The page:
Drake Asset Management, a $3 billion hedge fund in the United States and one of the largest players in the alternative fixed-income space, has tied up with Taipei-based fund-of-hedge-funds manager Prudence Advisory to access Taiwanese investors. Drake was founded in 2001 by Anthony Faillace and Steven Luttrell, veterans of bond giants Pimco and Blackrock. The firm specializes in multi-sector fixed income investing and its absolute-return fund returned 12.2% for investors in 2004.
Prudence recently launched and seeded a fund of hedge funds entirely composed of Drake's fixed-income hedge fund. Hou Chun-li, Prudence's vice president, says he expects to raise $10 million by the end of the year from his Taiwanese investor base, which includes institutions, such as banks and insurance companies as well as high net-worth individuals.
"We're pleased to have tied up with Prudence in order to gain further access to Taiwanese investors," says Richard Horodeck, Drake's managing director responsible for Asian product and client development. "We saw the fund-of-hedge-funds approach as a more innovative and preferable model compared to the third-party commission-based distributor route which was the other option available to access Taiwanese investors. We see this as a long-term relationship as our interests and Prudence interests are perfectly aligned."
Hou explains that the advantage of the fund-of-funds structure for Taiwanese investors is that they are able to get access to a world-class hedge fund on terms more suitable to them. "For instance, investors in the Prudence fund will be able to invest with smaller minimum amounts.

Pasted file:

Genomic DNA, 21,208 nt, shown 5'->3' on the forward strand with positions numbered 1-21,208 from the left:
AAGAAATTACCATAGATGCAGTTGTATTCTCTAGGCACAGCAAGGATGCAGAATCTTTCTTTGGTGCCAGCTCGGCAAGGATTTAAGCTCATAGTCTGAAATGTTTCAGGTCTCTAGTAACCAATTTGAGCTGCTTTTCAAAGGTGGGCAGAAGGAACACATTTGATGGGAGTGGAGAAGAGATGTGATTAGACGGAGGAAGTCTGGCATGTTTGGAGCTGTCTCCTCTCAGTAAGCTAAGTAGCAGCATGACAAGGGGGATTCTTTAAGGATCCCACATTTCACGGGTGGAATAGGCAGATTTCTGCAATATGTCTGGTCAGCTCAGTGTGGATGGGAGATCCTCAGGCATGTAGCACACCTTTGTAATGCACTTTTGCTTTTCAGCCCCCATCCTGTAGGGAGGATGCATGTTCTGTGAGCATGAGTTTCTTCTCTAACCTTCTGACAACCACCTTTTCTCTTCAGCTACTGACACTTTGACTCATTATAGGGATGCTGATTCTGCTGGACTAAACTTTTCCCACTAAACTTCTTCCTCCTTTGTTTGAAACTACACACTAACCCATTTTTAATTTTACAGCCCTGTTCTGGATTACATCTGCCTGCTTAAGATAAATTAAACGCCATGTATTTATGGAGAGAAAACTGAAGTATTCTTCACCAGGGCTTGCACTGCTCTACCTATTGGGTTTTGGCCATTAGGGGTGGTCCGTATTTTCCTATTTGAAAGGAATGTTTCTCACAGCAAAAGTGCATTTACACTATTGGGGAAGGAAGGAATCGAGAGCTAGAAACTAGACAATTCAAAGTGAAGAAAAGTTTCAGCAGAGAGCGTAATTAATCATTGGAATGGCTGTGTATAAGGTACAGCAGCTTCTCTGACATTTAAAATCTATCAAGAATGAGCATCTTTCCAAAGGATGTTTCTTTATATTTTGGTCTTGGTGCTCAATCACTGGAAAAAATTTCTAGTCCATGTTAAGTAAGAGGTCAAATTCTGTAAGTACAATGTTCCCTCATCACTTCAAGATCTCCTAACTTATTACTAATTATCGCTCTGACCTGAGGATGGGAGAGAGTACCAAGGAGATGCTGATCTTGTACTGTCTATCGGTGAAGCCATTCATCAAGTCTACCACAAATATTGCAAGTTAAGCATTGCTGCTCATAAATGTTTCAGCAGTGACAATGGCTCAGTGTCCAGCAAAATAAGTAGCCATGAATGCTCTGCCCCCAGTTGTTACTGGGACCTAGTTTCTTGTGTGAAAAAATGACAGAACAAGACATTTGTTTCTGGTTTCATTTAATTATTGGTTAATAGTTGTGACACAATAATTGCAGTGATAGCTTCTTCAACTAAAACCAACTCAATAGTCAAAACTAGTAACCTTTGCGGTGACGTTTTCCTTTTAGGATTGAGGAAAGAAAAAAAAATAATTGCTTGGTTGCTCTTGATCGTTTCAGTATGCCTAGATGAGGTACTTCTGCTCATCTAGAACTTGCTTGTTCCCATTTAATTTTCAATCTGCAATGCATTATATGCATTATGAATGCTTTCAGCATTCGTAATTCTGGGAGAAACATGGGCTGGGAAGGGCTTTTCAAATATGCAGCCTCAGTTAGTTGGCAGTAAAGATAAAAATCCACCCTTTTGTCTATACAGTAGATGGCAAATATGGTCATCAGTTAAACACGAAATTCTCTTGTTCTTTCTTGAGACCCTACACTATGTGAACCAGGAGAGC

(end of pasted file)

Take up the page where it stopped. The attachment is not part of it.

In the future, our fund will also be able to provide a greater level of liquidity," Hou says. Prudence will look to use this model to tie up with other leading hedge funds looking to gain access to Taiwanese investors.
Horodeck explains that Drake's move into Taiwan is part of a wider initiative to diversify the firm's investor base. "Currently Asian investors contribute to around 4% of our assets but we expect this number to grow. Any world-class manager needs to have global investors," says Horodeck.
"At the moment most of our Asian investment is from Japan, which has traditionally be the most active in the alternative space. But we're also paying increasing attention to Greater China, Singapore and Australia."
Horodeck points out that while Drake has traditionally dealt with institutional sized investors making significant allocation, in Asia his strategy will be to focus on building trust and relationships. "In Asia our goal is to connect with asset gatherers and family offices."
Japan however is a different story for Horodeck, who has direct relationships with Japanese institutional investors. Horodeck was one of the early pioneers involved in opening up the Japanese institutional market to hedge fund investing. He started his career as an attorney to Japanese institutions advising on structuring their hedge fund investments and later set up a consulting arm, HedgeJapan, an organization dedicated to providing Japanese institutions with more accurate information about hedge funds. "Japanese investors are now beginning to move away from intermediaries, such as third-party marketers and fund of hedge funds and are willing to work directly with single managers who are more institutionalized and known to them," he says.
Horodeck says that Drake has plans to set up an Asian office in Tokyo to service its Asian clients, but will probably not do so until next year. "Setting up an office in Asia is not always the immediate solution to servicing Asian clients best. The Asian office needs to be well integrated with the headquarters in order to add value to Asian clients, or else it can act as a bottleneck frustrating clients as well," cautions Horodeck. "This can be a challenge with the time difference and physical distance."